“Punitive damages are used to punish the defendant; they have in some way acted wrongly or fraudulent in their conduct, amounting to a need to find additional sums against them to ensure they will not act like this again," said Rozier. “Judge Brewer found that we were within the ability to have punitive damages but elected to refrain from granting them. Further, punitive damages would not have all gone to Jamie. Missouri Law requires Jamie to first pay her attorney and any costs of the action, then the State of Missouri would take up to half of it and place it into the Tort Victims' Compensation Fund.”

As it happened, punitive damages were dismissed by the judge deterring undue financial stress on the organization that might cause them to close their doors. However, on Apr. 29th, the day following the hearing, and almost two weeks before the ruling was made the rescue announced that they were indeed “closed until further notice”.

Since that time, Rough Road Rescue has retained a new attorney and continued on into an extremely expensive legal arena. Additional filings in the case and a possible appeal could cost the rescue upwards of $30,000 or more in attorney's fees, payments to the court, payment on bonds, etc. Should any appeal be taken, it will likely take years before the Eastern District of Appeals will hear the case.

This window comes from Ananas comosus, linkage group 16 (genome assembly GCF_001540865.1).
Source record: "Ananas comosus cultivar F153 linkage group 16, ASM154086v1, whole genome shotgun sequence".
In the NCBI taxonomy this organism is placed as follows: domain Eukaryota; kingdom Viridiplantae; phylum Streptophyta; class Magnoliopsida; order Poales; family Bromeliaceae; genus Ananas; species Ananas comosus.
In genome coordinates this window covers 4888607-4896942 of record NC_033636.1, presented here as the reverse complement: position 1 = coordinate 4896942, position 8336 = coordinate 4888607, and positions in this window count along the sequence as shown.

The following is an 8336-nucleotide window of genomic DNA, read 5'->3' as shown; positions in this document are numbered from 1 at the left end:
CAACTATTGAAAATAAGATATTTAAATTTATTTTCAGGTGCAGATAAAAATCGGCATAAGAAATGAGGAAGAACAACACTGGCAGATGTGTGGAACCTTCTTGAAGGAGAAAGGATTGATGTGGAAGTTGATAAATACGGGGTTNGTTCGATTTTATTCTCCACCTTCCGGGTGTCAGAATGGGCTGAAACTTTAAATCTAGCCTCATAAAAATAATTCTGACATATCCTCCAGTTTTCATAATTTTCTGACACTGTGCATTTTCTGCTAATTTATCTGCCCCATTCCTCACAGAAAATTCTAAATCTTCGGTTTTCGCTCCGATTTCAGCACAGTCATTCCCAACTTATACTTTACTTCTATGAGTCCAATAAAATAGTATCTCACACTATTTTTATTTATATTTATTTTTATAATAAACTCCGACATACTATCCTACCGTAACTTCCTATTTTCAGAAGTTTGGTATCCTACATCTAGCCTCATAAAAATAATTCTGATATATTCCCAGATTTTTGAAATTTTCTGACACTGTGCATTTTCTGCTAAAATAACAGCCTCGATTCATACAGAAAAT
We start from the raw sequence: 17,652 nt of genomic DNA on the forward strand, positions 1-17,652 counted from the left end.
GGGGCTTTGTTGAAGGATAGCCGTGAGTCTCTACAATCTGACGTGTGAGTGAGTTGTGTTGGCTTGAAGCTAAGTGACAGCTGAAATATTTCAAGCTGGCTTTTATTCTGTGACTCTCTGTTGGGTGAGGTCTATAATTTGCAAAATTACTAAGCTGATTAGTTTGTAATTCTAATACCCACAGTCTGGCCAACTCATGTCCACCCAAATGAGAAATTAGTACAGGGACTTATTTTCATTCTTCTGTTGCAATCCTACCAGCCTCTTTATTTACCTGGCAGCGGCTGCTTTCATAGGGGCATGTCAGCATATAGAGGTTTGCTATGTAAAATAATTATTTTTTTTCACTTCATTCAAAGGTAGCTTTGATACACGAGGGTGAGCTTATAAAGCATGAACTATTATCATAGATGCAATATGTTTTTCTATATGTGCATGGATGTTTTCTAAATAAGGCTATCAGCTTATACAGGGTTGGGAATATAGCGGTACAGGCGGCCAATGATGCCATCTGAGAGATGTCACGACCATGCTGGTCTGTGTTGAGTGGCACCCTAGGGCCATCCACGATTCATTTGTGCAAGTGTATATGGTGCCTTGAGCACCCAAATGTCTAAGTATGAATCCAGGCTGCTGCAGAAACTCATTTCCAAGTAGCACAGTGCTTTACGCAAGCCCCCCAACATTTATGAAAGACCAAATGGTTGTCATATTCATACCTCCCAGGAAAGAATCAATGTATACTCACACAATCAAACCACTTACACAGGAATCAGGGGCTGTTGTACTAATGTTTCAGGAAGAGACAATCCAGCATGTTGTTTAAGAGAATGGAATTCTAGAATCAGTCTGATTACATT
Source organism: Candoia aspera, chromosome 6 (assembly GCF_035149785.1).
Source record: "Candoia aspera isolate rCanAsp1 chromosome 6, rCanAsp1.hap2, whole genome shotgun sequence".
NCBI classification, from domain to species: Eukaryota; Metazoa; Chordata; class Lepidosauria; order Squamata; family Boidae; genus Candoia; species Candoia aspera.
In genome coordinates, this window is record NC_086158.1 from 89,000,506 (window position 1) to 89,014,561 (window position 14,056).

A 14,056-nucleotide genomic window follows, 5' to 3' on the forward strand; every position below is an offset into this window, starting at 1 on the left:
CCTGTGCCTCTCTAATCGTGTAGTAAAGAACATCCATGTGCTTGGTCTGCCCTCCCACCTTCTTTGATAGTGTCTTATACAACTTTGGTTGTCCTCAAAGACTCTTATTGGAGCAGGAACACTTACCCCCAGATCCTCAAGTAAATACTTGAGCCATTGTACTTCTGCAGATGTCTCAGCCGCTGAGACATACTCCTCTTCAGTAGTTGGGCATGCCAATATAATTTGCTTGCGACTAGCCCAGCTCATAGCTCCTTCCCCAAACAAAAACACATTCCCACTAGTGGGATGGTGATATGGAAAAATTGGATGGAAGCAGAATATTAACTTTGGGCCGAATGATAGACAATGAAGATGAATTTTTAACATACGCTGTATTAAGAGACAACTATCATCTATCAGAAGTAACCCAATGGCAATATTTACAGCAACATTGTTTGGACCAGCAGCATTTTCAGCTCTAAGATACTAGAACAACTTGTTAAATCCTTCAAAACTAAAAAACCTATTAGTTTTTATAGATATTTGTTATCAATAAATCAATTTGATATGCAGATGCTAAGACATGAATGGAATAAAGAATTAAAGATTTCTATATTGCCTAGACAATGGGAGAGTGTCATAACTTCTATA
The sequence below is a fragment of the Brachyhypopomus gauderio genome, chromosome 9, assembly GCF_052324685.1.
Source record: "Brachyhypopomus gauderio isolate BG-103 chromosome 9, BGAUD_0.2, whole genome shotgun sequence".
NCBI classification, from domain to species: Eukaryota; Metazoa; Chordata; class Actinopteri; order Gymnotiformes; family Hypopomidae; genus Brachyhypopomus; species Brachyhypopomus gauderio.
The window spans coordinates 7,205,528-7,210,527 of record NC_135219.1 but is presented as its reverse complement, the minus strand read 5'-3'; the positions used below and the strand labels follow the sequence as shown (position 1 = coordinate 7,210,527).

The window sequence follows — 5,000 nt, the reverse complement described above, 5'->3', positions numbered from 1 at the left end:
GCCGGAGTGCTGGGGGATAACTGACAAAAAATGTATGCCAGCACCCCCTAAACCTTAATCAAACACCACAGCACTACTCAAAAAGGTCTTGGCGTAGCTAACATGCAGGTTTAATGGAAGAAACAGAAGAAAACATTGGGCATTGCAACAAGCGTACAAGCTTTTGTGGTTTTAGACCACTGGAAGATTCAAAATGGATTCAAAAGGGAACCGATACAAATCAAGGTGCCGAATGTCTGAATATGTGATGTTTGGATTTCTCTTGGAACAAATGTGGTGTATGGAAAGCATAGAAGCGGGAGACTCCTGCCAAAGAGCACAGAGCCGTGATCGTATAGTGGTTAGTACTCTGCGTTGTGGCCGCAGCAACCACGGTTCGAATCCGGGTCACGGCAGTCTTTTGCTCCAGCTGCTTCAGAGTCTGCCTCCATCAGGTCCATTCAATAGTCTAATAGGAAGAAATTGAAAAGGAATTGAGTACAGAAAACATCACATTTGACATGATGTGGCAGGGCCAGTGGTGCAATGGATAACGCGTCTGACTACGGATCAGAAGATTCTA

Although they claim to be a small and struggling organization, one might assume they have deep pockets to be able to continue this one case in the manner they have; except their recent pleas on social media ask for donations citing ongoing care and expensive veterinary bills for the animals remaining at a rescue that is closed. However, there is no mention in those pleas about the exuberant costs of already incurred legal fees, current fees for a new attorney and recent filings, and future legal expenses that they will certainly incur in an appeal.